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Embedded in the Cambridgeshire countryside, Sheppard Robson’s lovingly crafted science park is set to be a hive of innovation for the next 100 years

At the Hive, the Technology Partnership’s new building in rural Cambridgeshire, Sheppard Robson has ditched the accepted methodology for designing science parks and instead delivered something more like a modern art gallery or place of worship. Planes of beautifully crafted concrete, naturally lit from above, form a quietly monumental backdrop to the company’s wide-ranging research projects. “It’s a bit of a cathedral to science,” says David Ardill, partner at Sheppard Robson. “The uniformity and precision of the concrete makes it feel very cared for and calming, kind of like a sacred space.”

The Technology Partnership (TTP) is not a typical tech company. Working across life sciences, autonomous and satellite tech, sustainability and other advanced industries, its role is to make the often-unseen breakthroughs that make other pioneering products possible, from varifocal contact lenses to self-driving cars. “They are the very, very front end of problem-solving,” says Ardill. “Little pockets of research are happening throughout the building. Some might not go ahead, but others might become major projects.”

The Hive therefore had to be able to shape-shift as projects evolve, but TTP also wanted a structure that would feel like a permanent landmark for the village of Melbourne. The brief called for a design life of over 100 years. “TTP has been based here for a very long time and they almost have a symbiotic relationship with the village,” says Ardill. “This project was very personal, so it was never going to be a generic building.”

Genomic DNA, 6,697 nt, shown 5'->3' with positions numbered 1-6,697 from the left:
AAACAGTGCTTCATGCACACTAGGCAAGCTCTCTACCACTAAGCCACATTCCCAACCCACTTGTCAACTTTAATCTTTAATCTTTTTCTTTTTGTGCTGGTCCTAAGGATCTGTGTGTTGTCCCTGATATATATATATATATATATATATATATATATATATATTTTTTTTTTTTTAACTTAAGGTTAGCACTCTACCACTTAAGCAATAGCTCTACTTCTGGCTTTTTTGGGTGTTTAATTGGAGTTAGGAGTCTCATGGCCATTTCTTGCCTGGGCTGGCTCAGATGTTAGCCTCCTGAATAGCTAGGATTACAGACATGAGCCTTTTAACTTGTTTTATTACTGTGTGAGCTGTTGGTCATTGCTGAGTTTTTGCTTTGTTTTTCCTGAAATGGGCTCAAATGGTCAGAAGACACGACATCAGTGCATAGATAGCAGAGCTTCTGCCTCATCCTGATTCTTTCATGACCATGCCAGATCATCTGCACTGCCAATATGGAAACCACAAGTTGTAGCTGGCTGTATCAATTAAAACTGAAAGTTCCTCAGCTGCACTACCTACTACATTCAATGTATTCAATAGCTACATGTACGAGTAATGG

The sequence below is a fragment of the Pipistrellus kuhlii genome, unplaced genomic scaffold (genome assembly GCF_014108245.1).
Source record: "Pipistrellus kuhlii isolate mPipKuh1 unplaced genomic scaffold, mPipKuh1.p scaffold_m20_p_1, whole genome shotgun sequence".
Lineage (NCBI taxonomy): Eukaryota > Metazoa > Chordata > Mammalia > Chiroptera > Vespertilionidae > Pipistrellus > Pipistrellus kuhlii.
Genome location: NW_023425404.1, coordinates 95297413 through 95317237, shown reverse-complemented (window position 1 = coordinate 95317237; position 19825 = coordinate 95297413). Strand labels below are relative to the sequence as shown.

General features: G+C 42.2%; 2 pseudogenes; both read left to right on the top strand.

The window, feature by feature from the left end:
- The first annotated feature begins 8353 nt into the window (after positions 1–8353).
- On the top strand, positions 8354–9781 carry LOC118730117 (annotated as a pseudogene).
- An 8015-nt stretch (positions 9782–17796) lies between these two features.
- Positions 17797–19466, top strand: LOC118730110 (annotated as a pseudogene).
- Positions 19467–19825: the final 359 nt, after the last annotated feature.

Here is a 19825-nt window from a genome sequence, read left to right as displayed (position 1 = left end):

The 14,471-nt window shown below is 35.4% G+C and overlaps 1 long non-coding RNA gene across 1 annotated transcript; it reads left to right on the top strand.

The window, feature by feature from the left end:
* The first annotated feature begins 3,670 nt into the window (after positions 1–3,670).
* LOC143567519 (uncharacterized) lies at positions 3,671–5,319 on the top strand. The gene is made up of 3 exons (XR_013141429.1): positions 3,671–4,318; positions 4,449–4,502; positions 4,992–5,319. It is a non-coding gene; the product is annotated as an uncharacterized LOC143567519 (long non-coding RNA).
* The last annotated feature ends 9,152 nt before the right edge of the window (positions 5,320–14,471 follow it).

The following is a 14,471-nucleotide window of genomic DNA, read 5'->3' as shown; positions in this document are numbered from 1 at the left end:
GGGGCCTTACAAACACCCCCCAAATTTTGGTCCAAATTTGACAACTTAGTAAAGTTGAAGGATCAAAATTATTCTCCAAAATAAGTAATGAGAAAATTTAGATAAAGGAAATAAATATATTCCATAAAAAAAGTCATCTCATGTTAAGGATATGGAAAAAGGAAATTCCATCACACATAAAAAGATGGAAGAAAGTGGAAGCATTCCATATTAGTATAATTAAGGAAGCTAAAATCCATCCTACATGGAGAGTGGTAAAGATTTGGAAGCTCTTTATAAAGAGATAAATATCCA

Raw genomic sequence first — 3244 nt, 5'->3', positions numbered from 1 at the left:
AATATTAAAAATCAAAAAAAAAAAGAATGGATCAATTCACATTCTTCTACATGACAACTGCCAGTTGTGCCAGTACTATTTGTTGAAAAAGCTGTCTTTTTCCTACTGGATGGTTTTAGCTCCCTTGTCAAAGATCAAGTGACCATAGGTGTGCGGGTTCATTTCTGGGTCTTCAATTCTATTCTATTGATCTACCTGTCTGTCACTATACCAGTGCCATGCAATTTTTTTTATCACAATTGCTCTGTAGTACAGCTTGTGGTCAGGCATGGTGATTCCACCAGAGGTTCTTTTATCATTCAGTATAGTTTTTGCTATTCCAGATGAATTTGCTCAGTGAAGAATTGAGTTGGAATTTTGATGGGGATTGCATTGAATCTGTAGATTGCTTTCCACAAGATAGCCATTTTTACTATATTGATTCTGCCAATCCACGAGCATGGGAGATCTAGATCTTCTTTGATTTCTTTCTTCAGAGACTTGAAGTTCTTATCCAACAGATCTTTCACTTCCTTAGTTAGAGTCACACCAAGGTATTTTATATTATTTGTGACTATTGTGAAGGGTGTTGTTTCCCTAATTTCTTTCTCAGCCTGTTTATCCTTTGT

Sheppard Robson’s solution has been to create a single-storey building with a repeating grid of 15m x 15m “plug and play” modules set within a gallery-like frame of pristine concrete corridors. Each module contains either a lab, office or meeting room and operates as an independent cell. Three high-containments labs, at the north end of the building, are served by rooftop plant directly above, connected via openings cast into the slab. “That means that if you want to change the configuration of the facility, you can just drop the servicing straight through the ceiling.” 

All of the other modules can be repurposed to be either fully lab or fully office. A post-tensioned concrete roof slab enables each space to be column-free, maximising flexibility. Light and data servicing run from a 600mm floor void up to up to flexible ceiling tracks cast into the slabs. “They can be refitted without disrupting the rest of the building,” says Ardill. “You just close that space off and the building can operate around it.”

This sense of perpetual flux stops at the perimeter of each module: “You're now stepping into the art gallery world instead of the science world,” as Ardill puts it. The rooflit corridors, all 2m wide, are models of minimalist precision. Everything is unadorned exposed concrete: downstand beams and columns, line up with millimetre accuracy; joints are concealed behind sharp shadow gaps; window sills are immaculately hand-trowelled; and there isn’t a tie hole in sight.